The Kentucky Dental Association has a great deal of very capable diversity at the table when the Executive Board goes into session. The KDA Board met that same afternoon following the KBD meeting that morning. What I discovered was that some of us that attended both meetings came away with different impressions of the practice act draft. I was actually reminded of the old poem of the three blind men that went to see the elephant, each having a completely different impression based on the part they had felt.
Instead of going over the entire draft during that meeting, Executive Director, Mike Porter, attempted to define the specific areas where problems had been identified by himself, John Creech and President Mike Johnson. This process met with opposition and it was decided that the review would be done by the board using e-mails and the KDA would go to the KBD working sessions with executive board designated representatives. We had, however reluctantly, officially joined into a dialog that would develop a new dental practice act.
It was Henry Ford that said, “Whether you think you can or can’t, you’re right.” I have no idea what the draft revision number was when I returned from South Carolina in mid January, but the draft that was waiting on my desk was so close to a “keeper” that I knew serious negotiations had been going on as the rest of us enjoyed our holidays. As Kentucky dentists we have a serious debt of gratitude to Dr. Mike Johnson, Dr. John Creech and Mr. Mike Porter for their attendance and persistence in these negotiations. They found the common ground that has allowed the board of dentistry, the Kentucky Dental Hygiene Association, our schools of dentistry, dental public health, and our association to produce what would become House Bill 256. They did this while seeking consultation and gaining approval from the members of the Kentucky Dental Association’s Executive Board.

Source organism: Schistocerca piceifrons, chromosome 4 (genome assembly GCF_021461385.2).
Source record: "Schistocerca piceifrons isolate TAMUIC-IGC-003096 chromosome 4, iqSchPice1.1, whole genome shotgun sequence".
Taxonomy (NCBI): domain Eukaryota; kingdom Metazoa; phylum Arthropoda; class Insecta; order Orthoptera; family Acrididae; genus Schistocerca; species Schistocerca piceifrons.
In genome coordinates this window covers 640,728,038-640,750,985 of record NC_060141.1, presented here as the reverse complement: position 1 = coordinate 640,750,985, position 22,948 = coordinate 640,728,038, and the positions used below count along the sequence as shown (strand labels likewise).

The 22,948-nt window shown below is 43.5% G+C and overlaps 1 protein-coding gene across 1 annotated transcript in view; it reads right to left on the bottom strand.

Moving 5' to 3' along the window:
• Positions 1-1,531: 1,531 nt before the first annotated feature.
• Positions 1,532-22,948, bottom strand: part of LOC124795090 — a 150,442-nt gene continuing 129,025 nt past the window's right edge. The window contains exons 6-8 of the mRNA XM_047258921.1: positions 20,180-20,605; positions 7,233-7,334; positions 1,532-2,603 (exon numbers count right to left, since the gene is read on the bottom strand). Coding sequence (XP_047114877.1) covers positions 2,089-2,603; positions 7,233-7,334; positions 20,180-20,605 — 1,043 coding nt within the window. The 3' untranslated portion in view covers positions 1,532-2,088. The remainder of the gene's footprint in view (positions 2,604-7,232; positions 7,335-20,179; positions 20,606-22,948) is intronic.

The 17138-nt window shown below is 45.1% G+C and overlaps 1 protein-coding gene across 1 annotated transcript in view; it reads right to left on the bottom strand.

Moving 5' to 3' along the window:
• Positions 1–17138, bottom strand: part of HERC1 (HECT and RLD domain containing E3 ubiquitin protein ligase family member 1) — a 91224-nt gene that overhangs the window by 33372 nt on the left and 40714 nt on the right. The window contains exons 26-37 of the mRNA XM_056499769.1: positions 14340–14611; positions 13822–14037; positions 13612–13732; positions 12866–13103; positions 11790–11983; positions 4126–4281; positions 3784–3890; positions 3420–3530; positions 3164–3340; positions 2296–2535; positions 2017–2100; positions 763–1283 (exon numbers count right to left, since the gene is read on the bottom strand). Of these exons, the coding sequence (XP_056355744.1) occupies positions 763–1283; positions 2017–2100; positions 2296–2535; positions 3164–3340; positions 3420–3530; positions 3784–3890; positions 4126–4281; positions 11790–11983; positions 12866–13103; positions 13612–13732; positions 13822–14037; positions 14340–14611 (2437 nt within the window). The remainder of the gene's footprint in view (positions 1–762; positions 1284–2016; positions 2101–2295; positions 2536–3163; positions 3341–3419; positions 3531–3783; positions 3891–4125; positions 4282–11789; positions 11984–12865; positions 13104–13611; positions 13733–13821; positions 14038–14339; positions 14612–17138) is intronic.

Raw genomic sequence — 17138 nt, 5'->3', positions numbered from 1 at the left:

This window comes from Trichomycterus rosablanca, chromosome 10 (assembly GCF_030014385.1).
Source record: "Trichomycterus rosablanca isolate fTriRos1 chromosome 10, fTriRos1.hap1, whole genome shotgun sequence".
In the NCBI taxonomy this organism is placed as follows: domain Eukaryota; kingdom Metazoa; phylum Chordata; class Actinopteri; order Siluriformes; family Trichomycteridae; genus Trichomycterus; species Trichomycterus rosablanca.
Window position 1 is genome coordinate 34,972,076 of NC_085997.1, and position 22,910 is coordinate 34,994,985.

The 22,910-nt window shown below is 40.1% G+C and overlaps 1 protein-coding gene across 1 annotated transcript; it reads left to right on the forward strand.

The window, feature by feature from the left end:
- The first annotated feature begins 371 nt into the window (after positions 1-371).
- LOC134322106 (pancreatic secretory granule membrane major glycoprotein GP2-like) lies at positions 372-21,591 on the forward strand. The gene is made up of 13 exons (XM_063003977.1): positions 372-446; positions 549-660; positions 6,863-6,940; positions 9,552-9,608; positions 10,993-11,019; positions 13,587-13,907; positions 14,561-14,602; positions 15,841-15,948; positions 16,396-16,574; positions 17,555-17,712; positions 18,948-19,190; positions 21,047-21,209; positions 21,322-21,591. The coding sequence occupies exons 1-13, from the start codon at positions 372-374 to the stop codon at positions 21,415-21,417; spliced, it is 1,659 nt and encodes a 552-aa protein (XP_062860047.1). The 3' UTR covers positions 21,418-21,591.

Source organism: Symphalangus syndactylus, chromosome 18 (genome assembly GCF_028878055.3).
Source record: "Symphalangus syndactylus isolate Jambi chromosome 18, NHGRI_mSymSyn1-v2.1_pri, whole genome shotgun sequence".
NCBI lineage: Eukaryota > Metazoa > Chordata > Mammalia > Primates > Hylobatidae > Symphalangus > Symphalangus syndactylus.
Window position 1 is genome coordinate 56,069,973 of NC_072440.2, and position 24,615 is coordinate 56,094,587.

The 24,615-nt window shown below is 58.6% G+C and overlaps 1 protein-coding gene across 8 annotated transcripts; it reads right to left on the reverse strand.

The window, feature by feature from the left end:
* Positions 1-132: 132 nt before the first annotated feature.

Our common effort HB 256 was assigned to the Kentucky Legislature’s Health and Welfare Committee chaired by Rep. (You guessed it!) Tom Burch. Burch was traditionally successful in delaying, amending, retracting, delaying and ultimately preventing an up or down vote on the agreed language that would have taken it out of committee and to the floor of the house. This means that the genuine effort of the entire profession died in committee after negotiations that went on until the last hour of the last day. What will be carried forward is the draft document that can be resubmitted for future legislative approval. Unfortunately our profession has had to go through multiple legislative battles for many years because of this one representative’s narrow minded personal issues.
What should be so gratifying to dentists, hygienists, educators, public health and the board of dentistry is that our political system can work. The Kentucky Board of Dentistry was going to drive this legislation, but they opened the door for all to be involved. The Kentucky Dental Association could have mustered the lobby to oppose and likely defeat the action. Instead our association chooses to take the chance and commit the effort to achieve an agreement that could benefit all. The same must be said of ULSD, UKCD and our colleagues in dental hygiene. This profession came together to produce a new dental practice act that all can live with going forward. I wish the same could be said at the level of state and federal government where decisions being made today will affect the practice of dentistry well beyond the scope of our dental practice act. Our profession’s leadership took the time and made the effort at getting it right.